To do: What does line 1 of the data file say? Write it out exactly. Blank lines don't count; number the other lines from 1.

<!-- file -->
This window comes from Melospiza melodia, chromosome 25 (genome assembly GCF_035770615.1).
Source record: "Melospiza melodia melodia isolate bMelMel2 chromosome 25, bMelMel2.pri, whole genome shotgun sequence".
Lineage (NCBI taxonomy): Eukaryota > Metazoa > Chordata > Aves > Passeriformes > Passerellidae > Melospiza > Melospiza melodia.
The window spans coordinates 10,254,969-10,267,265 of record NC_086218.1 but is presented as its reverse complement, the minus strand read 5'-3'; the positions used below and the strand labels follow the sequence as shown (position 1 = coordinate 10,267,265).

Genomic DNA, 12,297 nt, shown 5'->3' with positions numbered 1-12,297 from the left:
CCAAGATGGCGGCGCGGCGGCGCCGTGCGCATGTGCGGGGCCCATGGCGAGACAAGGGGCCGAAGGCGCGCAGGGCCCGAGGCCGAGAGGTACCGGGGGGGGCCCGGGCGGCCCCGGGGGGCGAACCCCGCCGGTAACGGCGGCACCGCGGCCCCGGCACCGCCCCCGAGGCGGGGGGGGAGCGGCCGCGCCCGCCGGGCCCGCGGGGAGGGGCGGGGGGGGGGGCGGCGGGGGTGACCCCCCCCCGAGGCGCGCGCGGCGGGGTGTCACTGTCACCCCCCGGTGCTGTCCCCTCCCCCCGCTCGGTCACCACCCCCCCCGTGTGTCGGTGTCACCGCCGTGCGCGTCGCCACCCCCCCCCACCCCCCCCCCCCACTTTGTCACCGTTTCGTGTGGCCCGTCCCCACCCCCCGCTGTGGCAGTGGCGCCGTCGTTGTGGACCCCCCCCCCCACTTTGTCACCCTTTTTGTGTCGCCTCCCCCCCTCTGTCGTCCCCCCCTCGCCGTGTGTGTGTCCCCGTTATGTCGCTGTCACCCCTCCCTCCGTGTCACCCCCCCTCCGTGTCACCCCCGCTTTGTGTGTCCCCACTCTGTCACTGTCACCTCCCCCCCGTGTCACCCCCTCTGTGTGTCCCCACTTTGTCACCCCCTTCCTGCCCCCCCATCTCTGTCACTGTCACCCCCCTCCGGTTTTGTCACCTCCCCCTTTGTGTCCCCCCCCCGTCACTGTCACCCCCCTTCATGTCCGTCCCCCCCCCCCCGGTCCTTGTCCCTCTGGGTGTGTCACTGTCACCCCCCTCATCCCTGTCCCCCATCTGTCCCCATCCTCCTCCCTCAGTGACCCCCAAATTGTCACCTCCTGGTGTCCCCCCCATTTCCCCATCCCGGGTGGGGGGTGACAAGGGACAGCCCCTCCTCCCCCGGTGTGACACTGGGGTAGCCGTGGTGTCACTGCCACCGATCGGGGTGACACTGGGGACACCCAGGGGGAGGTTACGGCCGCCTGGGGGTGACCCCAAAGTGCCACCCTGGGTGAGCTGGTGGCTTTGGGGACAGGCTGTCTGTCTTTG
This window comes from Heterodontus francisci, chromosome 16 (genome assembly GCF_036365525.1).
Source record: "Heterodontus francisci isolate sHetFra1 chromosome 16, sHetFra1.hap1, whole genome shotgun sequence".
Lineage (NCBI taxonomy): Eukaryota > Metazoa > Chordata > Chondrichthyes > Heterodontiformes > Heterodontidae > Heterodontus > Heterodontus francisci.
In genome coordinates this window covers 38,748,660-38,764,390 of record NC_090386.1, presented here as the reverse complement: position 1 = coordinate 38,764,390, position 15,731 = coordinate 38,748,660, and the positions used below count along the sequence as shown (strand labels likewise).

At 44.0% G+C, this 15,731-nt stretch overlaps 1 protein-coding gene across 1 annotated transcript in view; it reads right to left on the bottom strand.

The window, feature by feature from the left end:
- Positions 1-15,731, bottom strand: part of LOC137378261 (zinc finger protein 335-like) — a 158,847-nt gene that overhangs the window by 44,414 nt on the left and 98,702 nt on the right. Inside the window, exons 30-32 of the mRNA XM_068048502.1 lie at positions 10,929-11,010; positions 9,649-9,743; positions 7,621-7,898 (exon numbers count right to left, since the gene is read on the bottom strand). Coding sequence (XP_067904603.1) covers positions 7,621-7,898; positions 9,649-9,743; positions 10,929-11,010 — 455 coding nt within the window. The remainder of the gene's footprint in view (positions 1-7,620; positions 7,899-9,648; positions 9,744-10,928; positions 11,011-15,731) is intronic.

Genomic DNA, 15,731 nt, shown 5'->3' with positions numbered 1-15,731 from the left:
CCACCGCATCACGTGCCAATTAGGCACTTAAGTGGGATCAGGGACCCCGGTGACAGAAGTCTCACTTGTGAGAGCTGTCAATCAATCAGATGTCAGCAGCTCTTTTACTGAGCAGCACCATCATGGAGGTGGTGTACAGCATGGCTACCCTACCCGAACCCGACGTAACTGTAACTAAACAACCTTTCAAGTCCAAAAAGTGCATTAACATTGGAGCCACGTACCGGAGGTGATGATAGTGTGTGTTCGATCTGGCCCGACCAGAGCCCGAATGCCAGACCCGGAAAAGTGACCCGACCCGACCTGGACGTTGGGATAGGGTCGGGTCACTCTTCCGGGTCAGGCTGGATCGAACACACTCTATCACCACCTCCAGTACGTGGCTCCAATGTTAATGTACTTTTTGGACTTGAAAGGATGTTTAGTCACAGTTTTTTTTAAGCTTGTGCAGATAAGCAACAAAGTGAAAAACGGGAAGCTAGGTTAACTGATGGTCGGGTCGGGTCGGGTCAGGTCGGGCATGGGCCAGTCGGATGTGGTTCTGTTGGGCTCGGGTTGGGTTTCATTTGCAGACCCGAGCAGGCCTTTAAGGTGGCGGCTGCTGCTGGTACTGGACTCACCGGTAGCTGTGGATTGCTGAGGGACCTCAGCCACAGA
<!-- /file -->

This window comes from Melospiza melodia, chromosome 25 (genome assembly GCF_035770615.1).